This experience of reading a blog, judging, mirroring, and realizing how it sounds when self-centric generalizations come from others has shown me that we do not really write for others. We write for the benefit of ourselves. We write to better understand ourselves on the deepest levels.

I suspect that even self-help books benefit their authors more than anyone else. If we happen to benefit from reading someone else’s ideas, it’s all the better of course. And I pray that others may benefit from the things I write. But I must remember to ask myself, “Who am I talking to?” and realize it’s not just me.

Can you relate? I would love to hear your take on it. Please leave a comment.


Make Them Marvel


If you’re an artist, you may remember the kids in grade school marveling over one of your drawings. This is big stuff! When someone looks at what you’ve done… and gasps in excitement, you know you are somehow onto something.

I experienced my first brush with magic in second grade. The teacher asked us all what we did for fun last summer. I, myself had experienced my first Carnival. Not the big one in Rio, the small one in Oregon with the air hanging thick with the smell of spun sugar and waffle cones mixed with cigarette smoke from overly tattooed Carnies, and the super loud music and flashing lights coming from noisy, chaotic rides.

I grabbed the nearest crayon (red) and drew all the rides I could remember. The next day, when our teacher handed our assignments back to us, she said, “Congratulations! You’ve won second place!” There was a shiny red ribbon attached to my paper which clearly read SECOND PLACE.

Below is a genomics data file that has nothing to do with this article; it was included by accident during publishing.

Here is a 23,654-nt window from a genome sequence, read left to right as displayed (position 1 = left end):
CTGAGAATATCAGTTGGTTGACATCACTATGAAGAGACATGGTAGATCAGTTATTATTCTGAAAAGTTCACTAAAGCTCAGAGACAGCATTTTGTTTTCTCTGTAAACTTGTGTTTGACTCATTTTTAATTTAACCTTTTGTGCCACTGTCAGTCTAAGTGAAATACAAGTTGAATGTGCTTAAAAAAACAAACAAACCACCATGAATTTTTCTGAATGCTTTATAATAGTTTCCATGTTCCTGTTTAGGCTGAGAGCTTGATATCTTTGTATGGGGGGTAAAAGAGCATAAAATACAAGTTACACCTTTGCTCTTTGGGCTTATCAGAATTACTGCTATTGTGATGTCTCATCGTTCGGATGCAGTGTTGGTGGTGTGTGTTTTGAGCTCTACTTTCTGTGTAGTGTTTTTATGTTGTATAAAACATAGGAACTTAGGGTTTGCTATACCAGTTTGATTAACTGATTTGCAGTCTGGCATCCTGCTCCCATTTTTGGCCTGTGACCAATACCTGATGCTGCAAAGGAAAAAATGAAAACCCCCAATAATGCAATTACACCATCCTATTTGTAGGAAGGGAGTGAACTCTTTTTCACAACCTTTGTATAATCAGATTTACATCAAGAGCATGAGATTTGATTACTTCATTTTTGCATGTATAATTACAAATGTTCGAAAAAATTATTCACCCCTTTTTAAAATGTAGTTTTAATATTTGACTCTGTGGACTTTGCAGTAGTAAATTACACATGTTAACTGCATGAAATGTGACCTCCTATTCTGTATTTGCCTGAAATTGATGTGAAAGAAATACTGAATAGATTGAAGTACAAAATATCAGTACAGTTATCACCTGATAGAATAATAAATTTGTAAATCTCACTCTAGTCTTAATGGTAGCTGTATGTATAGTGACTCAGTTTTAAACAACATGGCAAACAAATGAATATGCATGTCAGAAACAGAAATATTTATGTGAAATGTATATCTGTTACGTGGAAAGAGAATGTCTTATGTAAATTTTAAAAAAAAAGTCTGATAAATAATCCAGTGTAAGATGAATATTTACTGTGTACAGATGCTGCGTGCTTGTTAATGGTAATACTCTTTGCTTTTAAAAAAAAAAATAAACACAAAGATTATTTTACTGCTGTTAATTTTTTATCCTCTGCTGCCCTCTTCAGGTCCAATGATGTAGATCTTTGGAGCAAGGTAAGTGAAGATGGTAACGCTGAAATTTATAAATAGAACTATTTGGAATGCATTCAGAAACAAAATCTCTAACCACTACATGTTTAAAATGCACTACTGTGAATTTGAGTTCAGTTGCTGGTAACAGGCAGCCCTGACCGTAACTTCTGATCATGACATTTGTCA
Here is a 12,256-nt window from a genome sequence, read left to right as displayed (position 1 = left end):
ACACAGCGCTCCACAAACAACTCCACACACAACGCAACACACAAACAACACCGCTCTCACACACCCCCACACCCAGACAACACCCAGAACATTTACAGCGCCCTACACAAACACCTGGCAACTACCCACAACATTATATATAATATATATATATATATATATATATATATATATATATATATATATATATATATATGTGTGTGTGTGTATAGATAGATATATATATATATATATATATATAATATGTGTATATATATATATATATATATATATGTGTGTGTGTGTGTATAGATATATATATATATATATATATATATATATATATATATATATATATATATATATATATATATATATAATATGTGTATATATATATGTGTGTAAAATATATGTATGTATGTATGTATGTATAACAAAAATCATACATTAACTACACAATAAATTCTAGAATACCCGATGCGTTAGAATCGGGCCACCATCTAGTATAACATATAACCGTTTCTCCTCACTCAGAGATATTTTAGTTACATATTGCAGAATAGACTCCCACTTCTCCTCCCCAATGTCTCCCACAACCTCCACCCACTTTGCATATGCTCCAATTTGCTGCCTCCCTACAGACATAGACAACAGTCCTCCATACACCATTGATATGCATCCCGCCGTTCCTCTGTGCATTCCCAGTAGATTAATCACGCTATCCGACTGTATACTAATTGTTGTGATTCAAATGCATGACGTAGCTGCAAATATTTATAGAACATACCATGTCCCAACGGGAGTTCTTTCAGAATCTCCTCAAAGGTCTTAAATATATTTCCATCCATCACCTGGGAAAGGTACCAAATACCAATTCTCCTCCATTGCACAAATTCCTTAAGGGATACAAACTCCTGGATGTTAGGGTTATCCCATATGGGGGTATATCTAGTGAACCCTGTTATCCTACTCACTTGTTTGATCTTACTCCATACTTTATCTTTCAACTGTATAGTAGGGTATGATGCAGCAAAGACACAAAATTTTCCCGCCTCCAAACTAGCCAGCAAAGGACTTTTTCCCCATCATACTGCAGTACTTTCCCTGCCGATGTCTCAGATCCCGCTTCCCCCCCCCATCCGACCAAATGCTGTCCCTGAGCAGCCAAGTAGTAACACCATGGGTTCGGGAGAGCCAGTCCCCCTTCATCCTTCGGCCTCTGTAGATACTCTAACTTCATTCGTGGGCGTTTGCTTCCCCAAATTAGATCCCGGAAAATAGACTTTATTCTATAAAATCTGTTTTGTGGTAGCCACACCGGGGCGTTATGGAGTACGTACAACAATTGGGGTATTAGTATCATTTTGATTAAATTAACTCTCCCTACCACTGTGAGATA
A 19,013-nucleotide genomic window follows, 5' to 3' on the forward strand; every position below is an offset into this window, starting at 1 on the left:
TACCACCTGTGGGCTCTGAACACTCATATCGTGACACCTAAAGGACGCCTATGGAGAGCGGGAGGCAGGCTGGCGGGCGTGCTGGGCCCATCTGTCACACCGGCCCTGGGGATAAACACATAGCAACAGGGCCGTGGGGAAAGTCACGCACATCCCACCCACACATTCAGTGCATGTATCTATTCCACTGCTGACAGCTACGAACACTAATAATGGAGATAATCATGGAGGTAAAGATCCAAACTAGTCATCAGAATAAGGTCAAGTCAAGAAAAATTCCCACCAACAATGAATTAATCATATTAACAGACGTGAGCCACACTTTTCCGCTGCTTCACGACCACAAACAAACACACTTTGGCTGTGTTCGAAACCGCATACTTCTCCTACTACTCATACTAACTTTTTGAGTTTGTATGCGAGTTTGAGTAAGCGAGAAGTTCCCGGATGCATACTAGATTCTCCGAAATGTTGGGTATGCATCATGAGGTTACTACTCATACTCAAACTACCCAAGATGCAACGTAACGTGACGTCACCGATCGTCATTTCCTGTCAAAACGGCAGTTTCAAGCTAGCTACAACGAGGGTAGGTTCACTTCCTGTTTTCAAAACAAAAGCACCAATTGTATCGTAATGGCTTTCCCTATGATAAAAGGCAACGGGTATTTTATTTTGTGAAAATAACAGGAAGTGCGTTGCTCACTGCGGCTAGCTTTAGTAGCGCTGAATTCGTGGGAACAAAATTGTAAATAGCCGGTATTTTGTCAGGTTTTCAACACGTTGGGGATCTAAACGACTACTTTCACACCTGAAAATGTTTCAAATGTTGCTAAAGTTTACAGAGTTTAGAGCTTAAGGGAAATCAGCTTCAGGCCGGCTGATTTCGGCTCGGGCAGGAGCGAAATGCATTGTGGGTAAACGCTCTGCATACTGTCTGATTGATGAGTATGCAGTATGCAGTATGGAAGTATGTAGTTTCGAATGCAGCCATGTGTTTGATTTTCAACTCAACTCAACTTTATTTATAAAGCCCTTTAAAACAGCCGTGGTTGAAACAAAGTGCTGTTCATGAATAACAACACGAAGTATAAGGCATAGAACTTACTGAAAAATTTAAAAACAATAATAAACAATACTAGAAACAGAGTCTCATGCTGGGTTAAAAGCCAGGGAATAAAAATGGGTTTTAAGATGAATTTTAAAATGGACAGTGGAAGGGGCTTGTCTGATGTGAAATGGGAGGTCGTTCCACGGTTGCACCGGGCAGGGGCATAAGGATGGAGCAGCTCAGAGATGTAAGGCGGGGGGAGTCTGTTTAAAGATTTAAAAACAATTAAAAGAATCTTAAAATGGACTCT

This was somewhat exciting (although I had no idea what a “second place” even was). But not near as life changing as the words that came next:

“You’re quite the artist.”

Something registered inside me at that moment.

When I got home and shared the good news with Mom & Dad, they both said, almost in unison, “Well! You’re quite the artist!”

There it was a again.
It was a credential. It was a possible profession. It was a proclamation of my talent and I swallowed it hook, line and sinker! I believed them.

I spent a lot of time that night on my way to sleep thinking about the new turn of events. Mostly I remembered the look on my teacher’s and my parent’s faces. It was a look of astonishment and surprise. It was a look of deep interest. And these were adults! I saw something rare, I saw the unmistakable look of curiosity, awe, and wonder in their eyes. I really hadn’t seen that very often in the eyes of adults.

And so there grew in me a seed. Not just the one that would produce an artist, but one that made me desire, on the deepest level, to make them marvel.

Now my first question for any project I begin is “Will it make them marvel?”
Will I see that look in someone’s eyes again?

It may sound like I am talking about approval seeking behavior. There could conceivably be a parallel drawn between what I’m talking about here and approval seeking. But I can assure you I am not seeking approval, I’m seeking the evidence of magic. I’m seeking the immortal sign of wonder and curiosity again and again with each project I birth. It is such a strong force in me that it is nearly all I can concentrate on as I ready myself for the next piece.

I want to encourage you to do the same, no matter what your medium (auto repair, hair styling, accounting, or art-making)… just ask yourself,

“Will it make them marvel?”